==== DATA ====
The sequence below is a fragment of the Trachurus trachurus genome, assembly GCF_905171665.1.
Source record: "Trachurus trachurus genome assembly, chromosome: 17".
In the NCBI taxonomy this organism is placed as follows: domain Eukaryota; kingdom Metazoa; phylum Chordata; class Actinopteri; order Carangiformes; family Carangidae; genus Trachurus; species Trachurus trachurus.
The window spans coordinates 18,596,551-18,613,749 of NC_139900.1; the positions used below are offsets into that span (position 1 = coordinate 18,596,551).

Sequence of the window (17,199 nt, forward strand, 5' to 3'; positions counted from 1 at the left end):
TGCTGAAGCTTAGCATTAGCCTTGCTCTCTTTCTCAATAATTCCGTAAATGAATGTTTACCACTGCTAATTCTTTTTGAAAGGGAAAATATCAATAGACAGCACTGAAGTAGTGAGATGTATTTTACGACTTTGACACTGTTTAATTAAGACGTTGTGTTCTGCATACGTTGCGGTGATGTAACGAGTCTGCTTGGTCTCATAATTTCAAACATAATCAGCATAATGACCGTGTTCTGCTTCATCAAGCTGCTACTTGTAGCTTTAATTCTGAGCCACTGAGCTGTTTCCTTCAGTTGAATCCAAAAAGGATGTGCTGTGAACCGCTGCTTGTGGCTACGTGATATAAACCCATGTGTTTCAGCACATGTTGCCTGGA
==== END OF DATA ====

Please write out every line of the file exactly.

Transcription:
The sequence below is a fragment of the Trachurus trachurus genome, assembly GCF_905171665.1.
Source record: "Trachurus trachurus genome assembly, chromosome: 17".
In the NCBI taxonomy this organism is placed as follows: domain Eukaryota; kingdom Metazoa; phylum Chordata; class Actinopteri; order Carangiformes; family Carangidae; genus Trachurus; species Trachurus trachurus.
The window spans coordinates 18,596,551-18,613,749 of NC_139900.1; the positions used below are offsets into that span (position 1 = coordinate 18,596,551).

Sequence of the window (17,199 nt, forward strand, 5' to 3'; positions counted from 1 at the left end):
TGCTGAAGCTTAGCATTAGCCTTGCTCTCTTTCTCAATAATTCCGTAAATGAATGTTTACCACTGCTAATTCTTTTTGAAAGGGAAAATATCAATAGACAGCACTGAAGTAGTGAGATGTATTTTACGACTTTGACACTGTTTAATTAAGACGTTGTGTTCTGCATACGTTGCGGTGATGTAACGAGTCTGCTTGGTCTCATAATTTCAAACATAATCAGCATAATGACCGTGTTCTGCTTCATCAAGCTGCTACTTGTAGCTTTAATTCTGAGCCACTGAGCTGTTTCCTTCAGTTGAATCCAAAAAGGATGTGCTGTGAACCGCTGCTTGTGGCTACGTGATATAAACCCATGTGTTTCAGCACATGTTGCCTGGA